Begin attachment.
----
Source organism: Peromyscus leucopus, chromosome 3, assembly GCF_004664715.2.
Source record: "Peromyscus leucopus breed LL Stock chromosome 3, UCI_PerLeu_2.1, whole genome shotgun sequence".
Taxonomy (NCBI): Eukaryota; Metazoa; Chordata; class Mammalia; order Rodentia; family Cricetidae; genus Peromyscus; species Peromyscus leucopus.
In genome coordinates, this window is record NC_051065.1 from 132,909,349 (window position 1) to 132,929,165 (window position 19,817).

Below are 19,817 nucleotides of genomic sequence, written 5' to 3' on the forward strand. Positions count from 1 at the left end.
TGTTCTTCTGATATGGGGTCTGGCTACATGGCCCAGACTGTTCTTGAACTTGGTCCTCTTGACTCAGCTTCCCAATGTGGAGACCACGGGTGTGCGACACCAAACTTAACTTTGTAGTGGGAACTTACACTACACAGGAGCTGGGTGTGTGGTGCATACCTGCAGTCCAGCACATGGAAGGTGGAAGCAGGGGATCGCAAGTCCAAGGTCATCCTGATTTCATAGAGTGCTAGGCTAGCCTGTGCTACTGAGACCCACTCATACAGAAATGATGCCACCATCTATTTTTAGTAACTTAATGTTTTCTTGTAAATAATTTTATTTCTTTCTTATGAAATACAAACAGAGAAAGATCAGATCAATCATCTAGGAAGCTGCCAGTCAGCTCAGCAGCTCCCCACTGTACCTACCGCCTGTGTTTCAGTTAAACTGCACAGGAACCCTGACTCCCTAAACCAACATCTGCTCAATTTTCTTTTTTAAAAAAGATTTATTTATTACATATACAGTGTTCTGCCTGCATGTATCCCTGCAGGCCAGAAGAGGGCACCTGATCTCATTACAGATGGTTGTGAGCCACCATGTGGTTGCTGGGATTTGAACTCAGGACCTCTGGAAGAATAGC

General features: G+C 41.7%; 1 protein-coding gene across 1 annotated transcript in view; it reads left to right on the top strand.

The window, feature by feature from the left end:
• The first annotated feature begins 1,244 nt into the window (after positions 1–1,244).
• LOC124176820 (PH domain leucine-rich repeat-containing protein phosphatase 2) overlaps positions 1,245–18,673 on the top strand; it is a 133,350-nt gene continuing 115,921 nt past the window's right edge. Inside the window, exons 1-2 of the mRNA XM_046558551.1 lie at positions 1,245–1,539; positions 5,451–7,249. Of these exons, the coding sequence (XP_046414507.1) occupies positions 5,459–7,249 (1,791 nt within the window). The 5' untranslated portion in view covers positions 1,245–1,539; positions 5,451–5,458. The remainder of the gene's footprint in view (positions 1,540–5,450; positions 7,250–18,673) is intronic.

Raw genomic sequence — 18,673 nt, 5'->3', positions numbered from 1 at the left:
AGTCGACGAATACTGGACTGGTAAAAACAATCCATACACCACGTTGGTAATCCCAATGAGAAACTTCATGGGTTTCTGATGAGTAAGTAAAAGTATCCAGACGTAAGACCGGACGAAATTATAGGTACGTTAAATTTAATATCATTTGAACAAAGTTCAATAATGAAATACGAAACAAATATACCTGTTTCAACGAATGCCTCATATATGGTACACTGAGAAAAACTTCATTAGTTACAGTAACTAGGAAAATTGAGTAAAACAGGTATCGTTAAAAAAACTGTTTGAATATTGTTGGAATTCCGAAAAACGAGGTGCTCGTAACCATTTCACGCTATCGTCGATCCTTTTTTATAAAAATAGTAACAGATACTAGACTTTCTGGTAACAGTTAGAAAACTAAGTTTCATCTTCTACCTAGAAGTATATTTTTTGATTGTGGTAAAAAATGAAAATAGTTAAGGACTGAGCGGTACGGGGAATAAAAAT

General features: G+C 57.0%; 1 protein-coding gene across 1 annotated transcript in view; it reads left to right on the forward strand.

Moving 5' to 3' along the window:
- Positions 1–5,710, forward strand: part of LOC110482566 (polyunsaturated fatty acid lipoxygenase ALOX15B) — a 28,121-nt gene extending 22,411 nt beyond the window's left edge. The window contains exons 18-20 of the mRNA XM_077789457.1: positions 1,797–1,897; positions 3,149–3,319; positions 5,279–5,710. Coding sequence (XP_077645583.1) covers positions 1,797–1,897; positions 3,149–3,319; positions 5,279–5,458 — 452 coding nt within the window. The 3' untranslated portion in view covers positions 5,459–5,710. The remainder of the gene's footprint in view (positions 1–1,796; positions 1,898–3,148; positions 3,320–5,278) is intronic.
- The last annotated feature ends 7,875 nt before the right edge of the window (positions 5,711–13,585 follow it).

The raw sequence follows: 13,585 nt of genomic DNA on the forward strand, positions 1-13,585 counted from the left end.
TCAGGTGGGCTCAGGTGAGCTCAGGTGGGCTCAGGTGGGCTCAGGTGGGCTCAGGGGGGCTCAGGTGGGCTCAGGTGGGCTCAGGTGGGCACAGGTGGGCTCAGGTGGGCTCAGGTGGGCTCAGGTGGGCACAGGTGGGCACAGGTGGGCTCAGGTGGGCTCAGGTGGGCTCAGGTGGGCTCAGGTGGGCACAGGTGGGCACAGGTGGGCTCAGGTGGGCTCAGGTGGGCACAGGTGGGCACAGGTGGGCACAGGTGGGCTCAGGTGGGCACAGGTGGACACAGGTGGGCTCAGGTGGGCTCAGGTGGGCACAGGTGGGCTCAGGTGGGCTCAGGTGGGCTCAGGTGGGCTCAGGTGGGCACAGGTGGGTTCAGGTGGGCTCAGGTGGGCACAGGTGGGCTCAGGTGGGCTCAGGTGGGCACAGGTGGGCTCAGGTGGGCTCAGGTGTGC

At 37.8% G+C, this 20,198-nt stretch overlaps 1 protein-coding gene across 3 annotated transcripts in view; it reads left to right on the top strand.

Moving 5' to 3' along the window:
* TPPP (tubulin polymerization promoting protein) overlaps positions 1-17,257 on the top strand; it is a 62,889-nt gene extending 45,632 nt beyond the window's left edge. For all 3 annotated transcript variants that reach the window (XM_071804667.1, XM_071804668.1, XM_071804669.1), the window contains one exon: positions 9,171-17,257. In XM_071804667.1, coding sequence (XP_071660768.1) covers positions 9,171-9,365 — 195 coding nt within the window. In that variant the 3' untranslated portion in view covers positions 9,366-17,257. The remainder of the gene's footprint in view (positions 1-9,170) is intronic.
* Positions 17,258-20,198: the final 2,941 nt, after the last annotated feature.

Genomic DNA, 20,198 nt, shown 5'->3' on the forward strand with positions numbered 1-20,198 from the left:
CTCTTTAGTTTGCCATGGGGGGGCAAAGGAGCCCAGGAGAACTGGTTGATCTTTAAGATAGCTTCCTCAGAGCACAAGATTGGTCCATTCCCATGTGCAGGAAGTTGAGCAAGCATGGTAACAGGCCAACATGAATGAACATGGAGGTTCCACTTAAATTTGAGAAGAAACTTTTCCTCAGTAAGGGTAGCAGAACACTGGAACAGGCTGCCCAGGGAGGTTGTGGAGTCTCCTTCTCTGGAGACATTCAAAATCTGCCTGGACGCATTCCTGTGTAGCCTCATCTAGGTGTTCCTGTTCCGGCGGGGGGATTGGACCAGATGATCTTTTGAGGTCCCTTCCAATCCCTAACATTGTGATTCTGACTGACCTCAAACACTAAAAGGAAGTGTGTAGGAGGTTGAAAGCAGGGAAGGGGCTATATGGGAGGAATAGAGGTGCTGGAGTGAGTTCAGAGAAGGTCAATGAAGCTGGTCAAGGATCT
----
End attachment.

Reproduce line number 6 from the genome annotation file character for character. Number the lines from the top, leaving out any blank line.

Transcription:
TGTTCTTCTGATATGGGGTCTGGCTACATGGCCCAGACTGTTCTTGAACTTGGTCCTCTTGACTCAGCTTCCCAATGTGGAGACCACGGGTGTGCGACACCAAACTTAACTTTGTAGTGGGAACTTACACTACACAGGAGCTGGGTGTGTGGTGCATACCTGCAGTCCAGCACATGGAAGGTGGAAGCAGGGGATCGCAAGTCCAAGGTCATCCTGATTTCATAGAGTGCTAGGCTAGCCTGTGCTACTGAGACCCACTCATACAGAAATGATGCCACCATCTATTTTTAGTAACTTAATGTTTTCTTGTAAATAATTTTATTTCTTTCTTATGAAATACAAACAGAGAAAGATCAGATCAATCATCTAGGAAGCTGCCAGTCAGCTCAGCAGCTCCCCACTGTACCTACCGCCTGTGTTTCAGTTAAACTGCACAGGAACCCTGACTCCCTAAACCAACATCTGCTCAATTTTCTTTTTTAAAAAAGATTTATTTATTACATATACAGTGTTCTGCCTGCATGTATCCCTGCAGGCCAGAAGAGGGCACCTGATCTCATTACAGATGGTTGTGAGCCACCATGTGGTTGCTGGGATTTGAACTCAGGACCTCTGGAAGAATAGC